Should You Actually Get an IUD Right Now?
Last week's surprising election results have left women wondering what the Trump administration will mean for reproductive care. Currently, birth control pills and IUDs, among the most popular forms of contraception for women, are covered, if not free, under the Affordable Care Act. Donald Trump has made it clear he'd like to repeal that.
As such, many women have taken to Twitter urging each other to consider getting an IUD — a T-shaped intra-uterine device that prevents pregnancy. IUDs are extremely effective contraception devices (like, 99.9 percent effective), and they can last anywhere from three to 12 years, depending on the type you select. Women tend to agree insertion is uncomfortable but tolerable.
There are two basic types of IUDs, copper and hormonal. Copper IUDs (like ParaGard) cause a change in the chemistry of uterine fluids, which then kills sperm. Hormonal IUDs (like Mirena, Skyla, Liletta, and new kid on the block Kyleena), release progestin, which stops ovulation.
But regardless of the future of your health-care options, should you really go ahead and book your insertion appointment? Despite the political climate, it's always a good idea to consider putting something inside your body carefully before pulling the trigger. Cosmopolitan.com spoke with Dr. Terri Vanderlinde, FACOG ob-gyn, and Eric Marlowe Garrison, clinical sexologist and sex counselor, about who might not be a great candidate for this type of B.C.
1. If it's your only method of birth control.IUDs are not effective at preventing the transmission of STIs. So if you're in a non-monogamous relationship or not using a barrier method of contraception like condoms, an IUD probably doesn't make sense as your primary method of birth control.
2. If you have severe, disruptive cramps.Many women go on the pill to avoid debilitating cramps. Certain types of IUDs, like ParaGard, don't help mitigate cramps the way birth control pills do. Some can even make it worse. Dr. Cheryl Chastine, previously told Cosmopolitan.com, "ParaGard's primary side effect is heavier period bleeding and more cramping, which most commonly lasts for the first six months." But there's a silver lining. You might fare better on a hormonal IUD like Mirena, where some patients report experiencinglighterperiods and cramping altogether.
3. You've had breast cancer."There are some forms of breast cancer that respond to progesterone, and because progestin mimics that, you would not want to have that in your system. It can cause it tometastasizeand grow," Garrison says. Even though it's a relatively small amount, progestin is found in hormonal IUDs, so a doctor would likely recommend avoiding it. But even if this applies to you, you'd probably be OK with a copper IUD.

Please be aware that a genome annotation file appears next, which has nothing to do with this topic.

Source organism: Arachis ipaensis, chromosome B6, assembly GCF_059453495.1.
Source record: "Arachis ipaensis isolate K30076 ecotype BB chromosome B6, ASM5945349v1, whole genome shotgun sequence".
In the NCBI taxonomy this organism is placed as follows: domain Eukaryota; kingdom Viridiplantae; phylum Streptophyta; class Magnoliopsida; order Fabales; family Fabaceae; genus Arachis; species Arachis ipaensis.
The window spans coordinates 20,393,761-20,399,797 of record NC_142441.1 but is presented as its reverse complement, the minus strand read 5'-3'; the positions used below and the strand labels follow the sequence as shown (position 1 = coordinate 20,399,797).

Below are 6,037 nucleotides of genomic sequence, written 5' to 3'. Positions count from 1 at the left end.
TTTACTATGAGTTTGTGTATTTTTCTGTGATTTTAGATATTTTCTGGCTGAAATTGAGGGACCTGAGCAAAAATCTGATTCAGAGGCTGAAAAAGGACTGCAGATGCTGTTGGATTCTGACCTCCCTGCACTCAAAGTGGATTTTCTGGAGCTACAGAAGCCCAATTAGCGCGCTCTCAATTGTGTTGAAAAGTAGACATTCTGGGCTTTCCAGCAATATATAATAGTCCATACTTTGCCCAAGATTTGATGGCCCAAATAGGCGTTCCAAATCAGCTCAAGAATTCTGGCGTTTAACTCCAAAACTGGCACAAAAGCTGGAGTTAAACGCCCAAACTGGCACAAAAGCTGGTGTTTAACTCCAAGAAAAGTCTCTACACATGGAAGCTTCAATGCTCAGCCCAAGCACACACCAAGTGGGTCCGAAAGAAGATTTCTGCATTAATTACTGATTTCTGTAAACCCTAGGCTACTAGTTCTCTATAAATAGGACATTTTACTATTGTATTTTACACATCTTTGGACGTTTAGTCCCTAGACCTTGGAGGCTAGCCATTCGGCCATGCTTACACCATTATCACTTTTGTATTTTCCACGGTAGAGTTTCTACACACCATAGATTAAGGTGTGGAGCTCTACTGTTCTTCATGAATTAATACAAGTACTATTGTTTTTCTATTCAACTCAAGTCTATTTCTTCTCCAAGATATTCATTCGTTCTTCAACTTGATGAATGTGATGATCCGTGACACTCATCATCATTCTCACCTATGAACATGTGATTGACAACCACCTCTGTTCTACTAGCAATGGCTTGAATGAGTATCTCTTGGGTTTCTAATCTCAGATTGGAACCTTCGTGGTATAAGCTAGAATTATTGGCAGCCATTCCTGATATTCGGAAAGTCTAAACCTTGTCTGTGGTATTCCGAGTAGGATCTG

4. If you have Wilson's disease.According to Garrison, Wilson's disease is a disorder that causes a person to be unable to metabolize copper, so it builds up in the system instead. If you have Wilson's disease, you couldn't use a copper-based ParaGard, but you could likely tolerate a hormonal Mirena instead.
5. If you have certain types of uterine fibroids.No matter what type of IUD, if you have uterine fibroids — noncancerous growths in the uterus — you may want to look elsewhere for your birth control. According to Dr. Vanderlinde, though, this is only in a specific instance. If the fibroids are in the muscle of the uterus and don't impact the lining, you're safe to use an IUD. If they're in the inner lining, however, it can impact the expulsion rate of the IUD. Basically, those fibroids can change the shape of your uterus, and therefore make it hard for the IUD to stay in place, aka work.
6. Your uterus is too big or too small.Garrison says an ultrasound can reveal that a woman's uterus might not be the ideal shape for a T-shape IUD. Gynefix, however, is a frameless IUD — it doesn't have the two little "arms" of the T. It's a piece of string with copper beads on it that basically free-floats with a barb that keeps it in place, like a chandelier hanging. Right now, it's only available in England, but there's hope it may make it to the U.S. eventually.
7. The idea of something inside your body just freaks you out."Internal xenophobia," according to Garrsion, is real. Xenophobia, as this election has taught us all too well, is the fear of things perceived to be foreign or strange. If the notion of foreign bodies inyourbody gives you anxiety, be it pacemaker or IUD, listen to that fear. The process might just be too emotionally stressful to reap the benefits.
8. If you have abnormal bleeding.It's not necessarily an IUD-deal breaker, but Vanderlinde says you'd need to get that checked out by a doctor before insertion. It could be a sign of something more serious, like endometrial cancer.
9. If you have an STI.Before getting an IUD, you need an STI test, which you can get at the time of insertion. Getting an IUD with an existing STI in your system can be really dangerous. If you place an IUD into an infected cervix, that can spread the infection, potentially leading to pelvic inflammatory disease.
10. If you're pregnant.Since the copper IUD actually acts as an emergency contraceptive device, you definitely don't want to insert one if you're pregnant.
All things considered, the margin of women for whom an IUD is not a good fit is pretty small. And even if your condition precludes you from one type of IUD, you might be a good fit for another. While you should never rush into a decision about your sexual health, Dr. Vanderlinde has some sobering counsel: without insurance, "the Mirena, for example, costs ,000 dollars. No one's going to be able to afford these. It's a very scary thing looking at women's health after these election results. I'm scared the unintended pregnancy rate is going to skyrocket.
Video: How Intrauterine Device Prevent Pregnancy? - Manipal Hospital
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